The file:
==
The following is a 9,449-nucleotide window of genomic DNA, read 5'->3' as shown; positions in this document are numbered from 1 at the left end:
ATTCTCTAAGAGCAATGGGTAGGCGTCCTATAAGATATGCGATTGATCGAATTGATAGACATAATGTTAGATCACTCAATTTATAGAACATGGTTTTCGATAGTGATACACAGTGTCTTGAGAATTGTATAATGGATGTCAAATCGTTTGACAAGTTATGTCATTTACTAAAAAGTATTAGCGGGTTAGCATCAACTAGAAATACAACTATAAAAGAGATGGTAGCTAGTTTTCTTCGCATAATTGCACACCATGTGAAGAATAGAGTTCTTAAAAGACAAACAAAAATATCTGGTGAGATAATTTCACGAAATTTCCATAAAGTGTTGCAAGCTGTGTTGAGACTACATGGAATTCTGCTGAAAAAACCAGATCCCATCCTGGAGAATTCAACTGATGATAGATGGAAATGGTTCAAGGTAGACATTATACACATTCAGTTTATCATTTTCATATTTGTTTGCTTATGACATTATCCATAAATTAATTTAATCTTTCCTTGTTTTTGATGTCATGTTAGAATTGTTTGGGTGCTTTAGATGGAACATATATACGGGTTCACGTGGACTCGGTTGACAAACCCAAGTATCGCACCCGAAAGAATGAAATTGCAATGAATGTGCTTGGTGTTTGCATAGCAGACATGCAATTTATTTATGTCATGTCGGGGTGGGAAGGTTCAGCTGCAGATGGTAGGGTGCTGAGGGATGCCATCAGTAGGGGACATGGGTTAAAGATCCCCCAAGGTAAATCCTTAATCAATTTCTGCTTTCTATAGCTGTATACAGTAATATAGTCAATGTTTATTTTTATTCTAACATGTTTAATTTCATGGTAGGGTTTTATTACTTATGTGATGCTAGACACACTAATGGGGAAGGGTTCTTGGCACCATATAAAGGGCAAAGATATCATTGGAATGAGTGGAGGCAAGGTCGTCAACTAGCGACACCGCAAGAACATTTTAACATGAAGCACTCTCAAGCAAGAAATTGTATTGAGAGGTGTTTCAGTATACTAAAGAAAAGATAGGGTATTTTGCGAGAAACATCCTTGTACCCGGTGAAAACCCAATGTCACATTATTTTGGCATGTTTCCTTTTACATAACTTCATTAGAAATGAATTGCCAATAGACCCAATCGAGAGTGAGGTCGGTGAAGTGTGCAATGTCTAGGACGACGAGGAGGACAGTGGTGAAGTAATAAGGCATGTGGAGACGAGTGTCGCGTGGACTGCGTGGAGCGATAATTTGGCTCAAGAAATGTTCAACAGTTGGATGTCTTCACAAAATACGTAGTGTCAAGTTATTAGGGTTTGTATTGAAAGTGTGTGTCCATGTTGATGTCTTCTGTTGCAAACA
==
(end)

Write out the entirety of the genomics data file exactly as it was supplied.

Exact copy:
The following is a 9,449-nucleotide window of genomic DNA, read 5'->3' as shown; positions in this document are numbered from 1 at the left end:
ATTCTCTAAGAGCAATGGGTAGGCGTCCTATAAGATATGCGATTGATCGAATTGATAGACATAATGTTAGATCACTCAATTTATAGAACATGGTTTTCGATAGTGATACACAGTGTCTTGAGAATTGTATAATGGATGTCAAATCGTTTGACAAGTTATGTCATTTACTAAAAAGTATTAGCGGGTTAGCATCAACTAGAAATACAACTATAAAAGAGATGGTAGCTAGTTTTCTTCGCATAATTGCACACCATGTGAAGAATAGAGTTCTTAAAAGACAAACAAAAATATCTGGTGAGATAATTTCACGAAATTTCCATAAAGTGTTGCAAGCTGTGTTGAGACTACATGGAATTCTGCTGAAAAAACCAGATCCCATCCTGGAGAATTCAACTGATGATAGATGGAAATGGTTCAAGGTAGACATTATACACATTCAGTTTATCATTTTCATATTTGTTTGCTTATGACATTATCCATAAATTAATTTAATCTTTCCTTGTTTTTGATGTCATGTTAGAATTGTTTGGGTGCTTTAGATGGAACATATATACGGGTTCACGTGGACTCGGTTGACAAACCCAAGTATCGCACCCGAAAGAATGAAATTGCAATGAATGTGCTTGGTGTTTGCATAGCAGACATGCAATTTATTTATGTCATGTCGGGGTGGGAAGGTTCAGCTGCAGATGGTAGGGTGCTGAGGGATGCCATCAGTAGGGGACATGGGTTAAAGATCCCCCAAGGTAAATCCTTAATCAATTTCTGCTTTCTATAGCTGTATACAGTAATATAGTCAATGTTTATTTTTATTCTAACATGTTTAATTTCATGGTAGGGTTTTATTACTTATGTGATGCTAGACACACTAATGGGGAAGGGTTCTTGGCACCATATAAAGGGCAAAGATATCATTGGAATGAGTGGAGGCAAGGTCGTCAACTAGCGACACCGCAAGAACATTTTAACATGAAGCACTCTCAAGCAAGAAATTGTATTGAGAGGTGTTTCAGTATACTAAAGAAAAGATAGGGTATTTTGCGAGAAACATCCTTGTACCCGGTGAAAACCCAATGTCACATTATTTTGGCATGTTTCCTTTTACATAACTTCATTAGAAATGAATTGCCAATAGACCCAATCGAGAGTGAGGTCGGTGAAGTGTGCAATGTCTAGGACGACGAGGAGGACAGTGGTGAAGTAATAAGGCATGTGGAGACGAGTGTCGCGTGGACTGCGTGGAGCGATAATTTGGCTCAAGAAATGTTCAACAGTTGGATGTCTTCACAAAATACGTAGTGTCAAGTTATTAGGGTTTGTATTGAAAGTGTGTGTCCATGTTGATGTCTTCTGTTGCAAACA